Weekly learn at home blog
Week 8: Looking ahead
Week 8: Looking ahead
This article has been written by parent blogger Emma Bradley.
Although some children will be returning to schools next month, home schooling will remain a priority for most families for the foreseeable future. Therefore, now is a good time to evaluate what you have been doing for the past seven weeks and look forward to how you can manage the rest of the academic year.
Many parents are feeling overwhelmed with planning activities and learning opportunities for their children. I am sure that schools will be looking forward at how they can best support families but, in the meantime, my initial thought for Erin is to expand her curriculum. So far, we have spent most of our time on maths and English skills which of course are important, but I want to broaden her experiences and look at what else we can do.
Firstly we are going to start learning a language together, it has been a long time since I have spoken a different language. After a quick discussion between French and Spanish, we have chosen Spanish. We tend to go to Spanish speaking countries on holiday, therefore it seemed a good choice, although most secondary schools teach French first so doing that maybe would have given her a head start. There is obviously no right or wrong just whichever you would prefer. To resource this Collins have audio books so we will be starting with those and I will be learning too!
We are going to learn about the country and have a themed day where we eat Spanish food and learn about the geography including the flag and some of the places of interest.
I have also found some more craft projects that we can do at home. We plan on making some thoughtful handmade gifts ready for upcoming birthdays. We have even ordered a glue gun which we are excited to play with! Pinterest and craft blogs offer a great starting point for age appropriate crafting projects.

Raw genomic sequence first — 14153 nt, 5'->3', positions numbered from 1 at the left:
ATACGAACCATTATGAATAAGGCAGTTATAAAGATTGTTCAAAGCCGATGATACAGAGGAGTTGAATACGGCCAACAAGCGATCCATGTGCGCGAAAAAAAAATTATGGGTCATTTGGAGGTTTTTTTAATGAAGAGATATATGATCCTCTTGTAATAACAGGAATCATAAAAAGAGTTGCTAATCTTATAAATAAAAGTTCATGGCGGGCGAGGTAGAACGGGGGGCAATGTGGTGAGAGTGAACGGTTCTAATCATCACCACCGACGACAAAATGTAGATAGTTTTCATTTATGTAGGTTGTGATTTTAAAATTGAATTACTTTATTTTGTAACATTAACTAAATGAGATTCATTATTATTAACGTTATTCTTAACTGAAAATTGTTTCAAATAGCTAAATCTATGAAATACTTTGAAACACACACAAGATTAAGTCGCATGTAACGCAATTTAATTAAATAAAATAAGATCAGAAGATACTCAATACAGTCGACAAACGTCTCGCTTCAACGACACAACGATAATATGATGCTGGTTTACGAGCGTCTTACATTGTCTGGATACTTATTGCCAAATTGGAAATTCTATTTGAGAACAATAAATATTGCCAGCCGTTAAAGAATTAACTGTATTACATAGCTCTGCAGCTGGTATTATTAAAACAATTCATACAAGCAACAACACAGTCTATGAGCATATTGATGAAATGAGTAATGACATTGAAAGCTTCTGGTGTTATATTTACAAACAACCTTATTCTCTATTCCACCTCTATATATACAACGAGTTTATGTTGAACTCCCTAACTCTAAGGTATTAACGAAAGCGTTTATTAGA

Focusing on one maths skill a week is working well for us as it ensures that Erin has a really good understanding of the skill before we move onto something else. Sometimes it is better to take a slower approach and make sure it is understood otherwise you just leave gaps in the learning. I have been teaching angles so we started off with looking at acute, obtuse and right angles in the home. Next we looked at angles on a line or in a circle. We spent a few days on this and didn’t do anything else until I was sure that Erin had a good understanding and could recall and apply that information.
We are reading The Dairy of Anne Frank and this has helped Erin with her own diary writing which she as been doing since lockdown started. It has also been useful for discussing how bored we get. We remember that Anne was literally in a small space for two years, she could not go out and had to stay quiet too! I tasked Erin with drawing a new front cover for the book - this is always a great task to do. We also took a virtual tour of her house; Youtube has lots of virtual tours which are useful if you are researching a place.
As Erin is really missing her friends, we arranged to play trivial pursuits online virtually, it worked really well. I dropped off half the question cards (socially distanced) when I was on my daily walk. We then had the board game at our house but a dice each and took turns rolling and we moved the counters. I think this would work for lots of board games and Erin really enjoyed having the interaction with her best friend.
As home schooling will be continuing for another six weeks for several year groups, for most of us it is good to think of some longer projects.
Missed Emma's previous learn at home blogs? Read the previous installments today:
Emma Bradley, a qualified secondary teacher and current primary school governor with many years experience of working in different childcare and education settings. She has three children, the eldest is Chloe a second year university student, a son Dylan who is 16 and just found out his GCSEs are not going ahead and Erin who is 10 and still at primary school.